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Story from pentictonwesternnews.com

Nearly 200 attended the Valley First Challenge Penticton open house at the Ramada Inn April 9. Most liked what they heard from co-race directors Kevin Cutjar and Michael Brown and their plans  going forward. There was applause and cheers with a renewal of a relationship developed with the Penticton Indian Band (PIB). Councillor Joseph Pierre expressed his appreciation, especially when that relatioship with Ironman never came to fruition.

“It’s actually awesome that we are now becoming a part of this family of Challenge,” said Pierre, adding that they approach VFCP with open arms and hearts. “Even though there was a change in the triathlon system, and we now had the Challenge here, the triathlon is always going to be here. It’s just part of what Penticton is now. The band is happy to be able to host. Even though it’s on a small part of our land, there is potential in the future to have more of the track go on our areas of our reserves.”

Cutjar let the crowd in on their thinking behind revamping the run course to have part of it on the river channel.

“That’s a beautiful part of Penticton,” said Cutjar. “A lot of people that come here want to run the channel. They want to see all those people floating down the river. That’s part of Penticton. Why not make that part of the course? It happens to be flatter, potential to be faster.”

Former Ultraman Canada champ Dave Matheson loves that.

“I’m really excited about it,” said Matheson, who is entering the full distance course. “Likely created a faster, flatter course is very appealing to a lot of people. Definitely appealing to me. I like fast courses.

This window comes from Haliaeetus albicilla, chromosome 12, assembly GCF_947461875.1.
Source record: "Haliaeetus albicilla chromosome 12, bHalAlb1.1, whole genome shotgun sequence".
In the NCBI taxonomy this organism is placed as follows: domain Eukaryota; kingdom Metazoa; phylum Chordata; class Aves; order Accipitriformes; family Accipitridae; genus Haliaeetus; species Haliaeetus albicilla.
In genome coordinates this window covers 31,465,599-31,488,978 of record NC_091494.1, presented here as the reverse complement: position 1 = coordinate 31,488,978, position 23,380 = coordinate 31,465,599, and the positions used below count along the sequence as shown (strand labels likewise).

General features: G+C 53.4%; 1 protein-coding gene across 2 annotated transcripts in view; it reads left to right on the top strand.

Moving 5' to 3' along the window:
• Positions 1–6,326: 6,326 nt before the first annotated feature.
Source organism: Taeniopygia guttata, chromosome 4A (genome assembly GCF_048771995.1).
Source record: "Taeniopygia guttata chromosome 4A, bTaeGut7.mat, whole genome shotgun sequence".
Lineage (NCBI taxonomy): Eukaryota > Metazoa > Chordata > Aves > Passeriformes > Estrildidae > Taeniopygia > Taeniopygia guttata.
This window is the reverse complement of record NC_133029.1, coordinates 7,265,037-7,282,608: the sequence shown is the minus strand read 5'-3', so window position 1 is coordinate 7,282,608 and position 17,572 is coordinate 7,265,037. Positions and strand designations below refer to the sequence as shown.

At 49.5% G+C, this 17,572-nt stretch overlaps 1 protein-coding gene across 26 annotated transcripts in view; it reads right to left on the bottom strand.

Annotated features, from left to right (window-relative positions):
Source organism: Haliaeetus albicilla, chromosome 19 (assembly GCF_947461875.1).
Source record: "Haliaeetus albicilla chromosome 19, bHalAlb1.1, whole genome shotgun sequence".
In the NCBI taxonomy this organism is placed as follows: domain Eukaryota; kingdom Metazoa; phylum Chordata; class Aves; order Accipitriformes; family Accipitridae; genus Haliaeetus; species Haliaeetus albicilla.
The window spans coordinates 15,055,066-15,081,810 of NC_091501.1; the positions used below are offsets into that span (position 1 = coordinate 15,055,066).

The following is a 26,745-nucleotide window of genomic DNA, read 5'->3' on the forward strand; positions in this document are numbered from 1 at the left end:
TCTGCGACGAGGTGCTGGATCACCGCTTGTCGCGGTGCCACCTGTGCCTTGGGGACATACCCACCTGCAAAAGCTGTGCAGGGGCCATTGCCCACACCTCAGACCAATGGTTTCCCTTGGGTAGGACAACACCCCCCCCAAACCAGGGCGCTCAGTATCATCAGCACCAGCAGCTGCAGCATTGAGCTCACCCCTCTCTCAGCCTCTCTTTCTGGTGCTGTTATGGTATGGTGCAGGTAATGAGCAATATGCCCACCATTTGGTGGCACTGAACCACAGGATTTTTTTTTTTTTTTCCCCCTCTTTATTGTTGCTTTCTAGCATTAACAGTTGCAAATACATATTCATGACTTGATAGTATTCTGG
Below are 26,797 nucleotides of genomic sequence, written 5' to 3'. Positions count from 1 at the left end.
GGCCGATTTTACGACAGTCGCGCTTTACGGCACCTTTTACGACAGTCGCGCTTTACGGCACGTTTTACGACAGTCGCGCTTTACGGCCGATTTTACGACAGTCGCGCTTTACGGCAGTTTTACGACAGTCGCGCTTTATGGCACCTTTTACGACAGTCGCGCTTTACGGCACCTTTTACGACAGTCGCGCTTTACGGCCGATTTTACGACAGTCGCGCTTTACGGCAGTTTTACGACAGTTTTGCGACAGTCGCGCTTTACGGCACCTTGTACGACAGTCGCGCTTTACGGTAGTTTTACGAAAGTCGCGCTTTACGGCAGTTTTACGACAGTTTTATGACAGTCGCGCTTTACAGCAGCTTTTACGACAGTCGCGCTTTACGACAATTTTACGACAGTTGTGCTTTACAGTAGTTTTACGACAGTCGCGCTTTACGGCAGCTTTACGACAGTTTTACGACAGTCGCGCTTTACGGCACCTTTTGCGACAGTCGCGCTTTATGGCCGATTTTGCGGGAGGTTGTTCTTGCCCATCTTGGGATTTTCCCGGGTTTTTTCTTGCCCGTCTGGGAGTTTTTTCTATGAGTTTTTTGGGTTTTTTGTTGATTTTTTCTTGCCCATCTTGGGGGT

“I think the crowds are going to give a bit of motivation to keep going,” he continued. “You still have quite a bit of running to do.”

There was also discussion about doing things for triathlon clubs as they are considered the backbone of the sport. Cutjar also said they want to recognize athletes who have completed 10 or more full distance triathlons in Penticton with the Legends program. Since the first race in 1983, events have been run as the Canadian Ultra Distance Triathlon, Ironman Canada and now Challenge Penticton. The full distance consists of a 3.8 kilometre swim, 180 km cycle and a 42.2 km marathon run.

Penticton is the longest standing host city of a full distance triathlon in North America as it enters its 33rd year and third year as a Challenge event. Regardless of which versions athletes have competed, Valley First Challenge Penticton 2015 entrants who have previously completed 10 or more will be recognized at the pre-race welcome banquet with a special award and will compete in their event wearing a special race number signifying their “Legend” status.

“To complete just one full distance triathlon is a huge achievement for many athletes” said Cutjar on the Challenge Penticton website. “We’d like to recognize those who make a lifestyle out of the sport and come back year after year, to improve on their times and inspire others to take on the challenge. They help to make the sport and Penticton’s long-standing event so special and deserve to be recognized as ambassadors or legends of our sport.”

Matheson, who would need to compete in the full distance two more times after this year, said that is a great idea.

“There is so much history in this town from this race,” he said. “They deserve to be recognized. I know other races do that sort of thing. Why not recognize the legends. Keep them coming back. It’s motivating for people who are almost there.”